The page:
Fear of bad publicity and soiling Penn State’s image motivated the school’s revered football coach and university officials to ignore child abuse. That’s the conclusion of a damning report released Thursday on the child sex abuse scandal perpetrated by Jerry Sandusky, a former assistant football coach who’s now a convicted child molester.
With the report now public, members of the school’s notoriously faithful alumni are weighing in.
Charles Rossano, a 1994 Penn State grad from Cherry Hill, still remembers meeting the school’s legendary football coach, Joe Paterno. “The second time I met him, he remembered who I was, what I was majoring in, and other discussion points we had the first time we met — after just five minutes to talking each other,” Rossano said. “So it’s almost like you could see how people would follow him and the leadership capabilities. He himself was an institution. Here was somebody who was the elite amongst an elite profession ” Rossano said he’s disappointed by what happened in the Sandusky case — and the abuse scandal changes his view of Joe Paterno. “You always had the feeling that, at Penn State, everything was done by the book. Academics were just as important as making sure there were no off-field issues. And that was something that I felt separated Penn State from a lot of other universities that had powerhouse programs,” Rossano said. “And that was something that I was proud about.” Evan Smith graduated from Penn State in 2011. Like many PSU alums, he’s followed the scandal closely. He’s not surprised by the report. “Some of the specifics of some of the emails might have been new, but I think if you followed the case, a lot of it is kinda what we already knew,” Smith said.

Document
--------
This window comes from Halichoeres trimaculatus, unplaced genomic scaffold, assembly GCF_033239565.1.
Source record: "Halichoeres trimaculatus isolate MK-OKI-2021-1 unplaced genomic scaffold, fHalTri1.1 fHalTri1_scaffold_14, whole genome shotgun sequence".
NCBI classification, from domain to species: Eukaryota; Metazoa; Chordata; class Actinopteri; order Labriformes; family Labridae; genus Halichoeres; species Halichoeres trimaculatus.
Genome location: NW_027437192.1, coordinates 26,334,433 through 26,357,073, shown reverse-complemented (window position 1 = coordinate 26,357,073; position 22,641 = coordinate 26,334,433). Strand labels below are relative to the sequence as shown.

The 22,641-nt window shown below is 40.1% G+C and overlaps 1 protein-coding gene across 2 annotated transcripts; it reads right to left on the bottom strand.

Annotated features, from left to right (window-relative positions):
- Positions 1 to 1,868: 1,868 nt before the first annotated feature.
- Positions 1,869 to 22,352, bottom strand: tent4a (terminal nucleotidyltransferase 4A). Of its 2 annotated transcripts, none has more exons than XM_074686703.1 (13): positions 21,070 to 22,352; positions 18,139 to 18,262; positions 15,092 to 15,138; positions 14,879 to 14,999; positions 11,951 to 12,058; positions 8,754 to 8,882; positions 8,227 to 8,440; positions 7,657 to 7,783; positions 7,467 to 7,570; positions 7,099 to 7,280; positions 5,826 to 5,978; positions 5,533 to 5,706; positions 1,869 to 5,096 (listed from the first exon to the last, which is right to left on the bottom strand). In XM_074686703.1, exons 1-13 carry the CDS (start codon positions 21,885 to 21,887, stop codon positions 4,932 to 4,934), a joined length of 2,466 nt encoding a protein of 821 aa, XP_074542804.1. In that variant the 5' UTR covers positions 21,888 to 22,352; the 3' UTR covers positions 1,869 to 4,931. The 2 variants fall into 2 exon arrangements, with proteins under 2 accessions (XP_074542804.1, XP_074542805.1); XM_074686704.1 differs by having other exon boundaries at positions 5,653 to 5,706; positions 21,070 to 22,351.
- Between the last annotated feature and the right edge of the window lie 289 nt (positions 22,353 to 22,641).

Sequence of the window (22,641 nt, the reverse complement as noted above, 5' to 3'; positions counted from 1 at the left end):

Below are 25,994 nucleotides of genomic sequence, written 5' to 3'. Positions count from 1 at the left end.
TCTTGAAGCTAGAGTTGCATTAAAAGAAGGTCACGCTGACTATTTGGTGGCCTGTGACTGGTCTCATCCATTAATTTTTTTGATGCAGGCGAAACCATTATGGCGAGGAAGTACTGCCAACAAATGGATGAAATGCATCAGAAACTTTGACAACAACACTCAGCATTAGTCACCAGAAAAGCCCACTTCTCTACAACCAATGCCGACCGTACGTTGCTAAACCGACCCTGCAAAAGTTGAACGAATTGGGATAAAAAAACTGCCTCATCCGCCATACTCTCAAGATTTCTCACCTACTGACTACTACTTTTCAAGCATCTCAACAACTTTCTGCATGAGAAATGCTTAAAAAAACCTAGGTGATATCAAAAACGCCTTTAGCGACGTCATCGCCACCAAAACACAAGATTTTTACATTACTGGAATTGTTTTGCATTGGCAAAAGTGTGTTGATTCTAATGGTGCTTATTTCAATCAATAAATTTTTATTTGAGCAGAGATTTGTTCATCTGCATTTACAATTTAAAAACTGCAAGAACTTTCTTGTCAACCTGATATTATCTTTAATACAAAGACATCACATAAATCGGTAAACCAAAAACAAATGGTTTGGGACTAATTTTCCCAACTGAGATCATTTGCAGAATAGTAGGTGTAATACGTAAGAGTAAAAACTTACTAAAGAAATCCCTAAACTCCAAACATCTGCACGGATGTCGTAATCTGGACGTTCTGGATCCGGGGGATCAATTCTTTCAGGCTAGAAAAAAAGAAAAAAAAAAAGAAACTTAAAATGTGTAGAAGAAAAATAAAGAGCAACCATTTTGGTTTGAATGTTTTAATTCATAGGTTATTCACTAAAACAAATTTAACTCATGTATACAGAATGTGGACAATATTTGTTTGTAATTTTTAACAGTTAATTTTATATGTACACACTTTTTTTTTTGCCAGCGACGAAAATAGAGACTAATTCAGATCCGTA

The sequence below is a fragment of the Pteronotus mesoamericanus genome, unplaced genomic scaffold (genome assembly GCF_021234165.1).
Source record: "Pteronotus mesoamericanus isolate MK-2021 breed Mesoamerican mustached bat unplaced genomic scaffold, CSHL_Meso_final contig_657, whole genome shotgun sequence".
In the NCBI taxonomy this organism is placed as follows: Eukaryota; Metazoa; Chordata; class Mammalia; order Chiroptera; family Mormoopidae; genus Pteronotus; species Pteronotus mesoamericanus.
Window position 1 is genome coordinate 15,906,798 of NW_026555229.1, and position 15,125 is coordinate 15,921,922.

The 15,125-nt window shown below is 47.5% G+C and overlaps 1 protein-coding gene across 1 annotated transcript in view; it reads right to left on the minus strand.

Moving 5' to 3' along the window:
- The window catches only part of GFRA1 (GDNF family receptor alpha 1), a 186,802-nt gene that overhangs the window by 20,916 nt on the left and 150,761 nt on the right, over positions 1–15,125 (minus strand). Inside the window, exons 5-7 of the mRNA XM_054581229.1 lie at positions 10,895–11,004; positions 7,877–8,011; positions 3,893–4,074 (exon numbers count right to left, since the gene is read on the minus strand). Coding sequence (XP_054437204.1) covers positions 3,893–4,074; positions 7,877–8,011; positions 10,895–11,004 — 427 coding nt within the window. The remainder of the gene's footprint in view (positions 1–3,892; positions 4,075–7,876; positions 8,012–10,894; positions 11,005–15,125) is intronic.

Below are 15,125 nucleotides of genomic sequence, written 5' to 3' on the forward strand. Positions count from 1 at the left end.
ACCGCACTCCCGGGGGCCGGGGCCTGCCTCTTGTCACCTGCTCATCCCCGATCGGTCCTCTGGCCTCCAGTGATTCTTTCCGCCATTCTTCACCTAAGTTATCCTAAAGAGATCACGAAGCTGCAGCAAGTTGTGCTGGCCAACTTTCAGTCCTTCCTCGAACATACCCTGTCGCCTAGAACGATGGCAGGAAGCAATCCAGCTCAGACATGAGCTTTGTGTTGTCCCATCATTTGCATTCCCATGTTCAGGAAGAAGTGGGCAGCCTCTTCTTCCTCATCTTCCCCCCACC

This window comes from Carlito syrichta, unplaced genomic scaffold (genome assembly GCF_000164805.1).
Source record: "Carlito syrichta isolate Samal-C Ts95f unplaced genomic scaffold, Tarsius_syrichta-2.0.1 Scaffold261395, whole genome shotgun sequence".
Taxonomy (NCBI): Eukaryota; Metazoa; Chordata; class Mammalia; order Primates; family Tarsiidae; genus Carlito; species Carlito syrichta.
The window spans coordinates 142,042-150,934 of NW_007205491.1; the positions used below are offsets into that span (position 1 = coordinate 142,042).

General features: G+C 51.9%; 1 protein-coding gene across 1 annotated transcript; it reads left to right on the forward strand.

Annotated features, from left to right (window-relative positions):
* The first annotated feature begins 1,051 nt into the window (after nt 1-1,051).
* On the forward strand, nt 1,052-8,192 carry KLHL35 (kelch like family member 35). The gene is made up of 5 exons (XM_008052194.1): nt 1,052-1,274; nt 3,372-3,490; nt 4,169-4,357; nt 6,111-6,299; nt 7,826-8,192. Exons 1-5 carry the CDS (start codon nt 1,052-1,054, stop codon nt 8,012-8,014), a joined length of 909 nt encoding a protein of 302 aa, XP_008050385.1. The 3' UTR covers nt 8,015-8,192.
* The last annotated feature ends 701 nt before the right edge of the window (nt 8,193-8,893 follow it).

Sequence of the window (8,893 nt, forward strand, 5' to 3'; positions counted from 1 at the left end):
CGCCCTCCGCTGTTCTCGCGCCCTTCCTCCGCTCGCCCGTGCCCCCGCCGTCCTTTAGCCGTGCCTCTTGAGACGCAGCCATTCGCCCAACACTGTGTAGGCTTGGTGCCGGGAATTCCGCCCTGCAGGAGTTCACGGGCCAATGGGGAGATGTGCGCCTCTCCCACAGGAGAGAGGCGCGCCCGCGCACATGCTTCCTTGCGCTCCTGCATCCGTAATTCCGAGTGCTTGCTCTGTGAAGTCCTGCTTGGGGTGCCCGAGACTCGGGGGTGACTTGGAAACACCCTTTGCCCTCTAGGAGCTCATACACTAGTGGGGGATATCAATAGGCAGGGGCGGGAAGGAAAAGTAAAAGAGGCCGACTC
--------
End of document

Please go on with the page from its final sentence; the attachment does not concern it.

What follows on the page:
Smith said members of the board of trustees who were around during the Sandusky scandal should resign. Despite all the good things that happen at Penn State, the abuse scandal will haunt the school, he said.
“I think for the next 10 to 20 years, fans are going to be ridiculing Penn State at every kind of sporting event,” Smith said. ” was at a basketball game last December against Duquesne and their fans chanted some derogatory Sandusky shower remarks toward our student section at that point.” Smith, who said he doesn’t regret going to Penn State, said he hopes now the university family can move forward — while trying to make things right with Sandusky’s victims.